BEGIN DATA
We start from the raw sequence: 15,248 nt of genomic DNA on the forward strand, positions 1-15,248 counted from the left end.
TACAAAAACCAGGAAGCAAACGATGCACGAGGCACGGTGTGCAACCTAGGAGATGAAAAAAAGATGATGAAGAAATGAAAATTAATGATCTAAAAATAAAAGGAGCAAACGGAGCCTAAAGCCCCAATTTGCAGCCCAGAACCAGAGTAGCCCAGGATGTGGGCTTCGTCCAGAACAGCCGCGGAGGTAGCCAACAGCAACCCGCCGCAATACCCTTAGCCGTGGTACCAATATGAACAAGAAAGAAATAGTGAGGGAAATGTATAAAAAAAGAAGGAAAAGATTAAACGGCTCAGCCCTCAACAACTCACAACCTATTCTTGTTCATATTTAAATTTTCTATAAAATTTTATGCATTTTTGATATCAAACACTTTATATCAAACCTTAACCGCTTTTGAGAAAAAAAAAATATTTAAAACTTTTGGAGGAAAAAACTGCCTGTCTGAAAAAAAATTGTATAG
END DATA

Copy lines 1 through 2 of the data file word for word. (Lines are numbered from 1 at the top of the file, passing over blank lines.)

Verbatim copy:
We start from the raw sequence: 15,248 nt of genomic DNA on the forward strand, positions 1-15,248 counted from the left end.
TACAAAAACCAGGAAGCAAACGATGCACGAGGCACGGTGTGCAACCTAGGAGATGAAAAAAAGATGATGAAGAAATGAAAATTAATGATCTAAAAATAAAAGGAGCAAACGGAGCCTAAAGCCCCAATTTGCAGCCCAGAACCAGAGTAGCCCAGGATGTGGGCTTCGTCCAGAACAGCCGCGGAGGTAGCCAACAGCAACCCGCCGCAATACCCTTAGCCGTGGTACCAATATGAACAAGAAAGAAATAGTGAGGGAAATGTATAAAAAAAGAAGGAAAAGATTAAACGGCTCAGCCCTCAACAACTCACAACCTATTCTTGTTCATATTTAAATTTTCTATAAAATTTTATGCATTTTTGATATCAAACACTTTATATCAAACCTTAACCGCTTTTGAGAAAAAAAAAATATTTAAAACTTTTGGAGGAAAAAACTGCCTGTCTGAAAAAAAATTGTATAG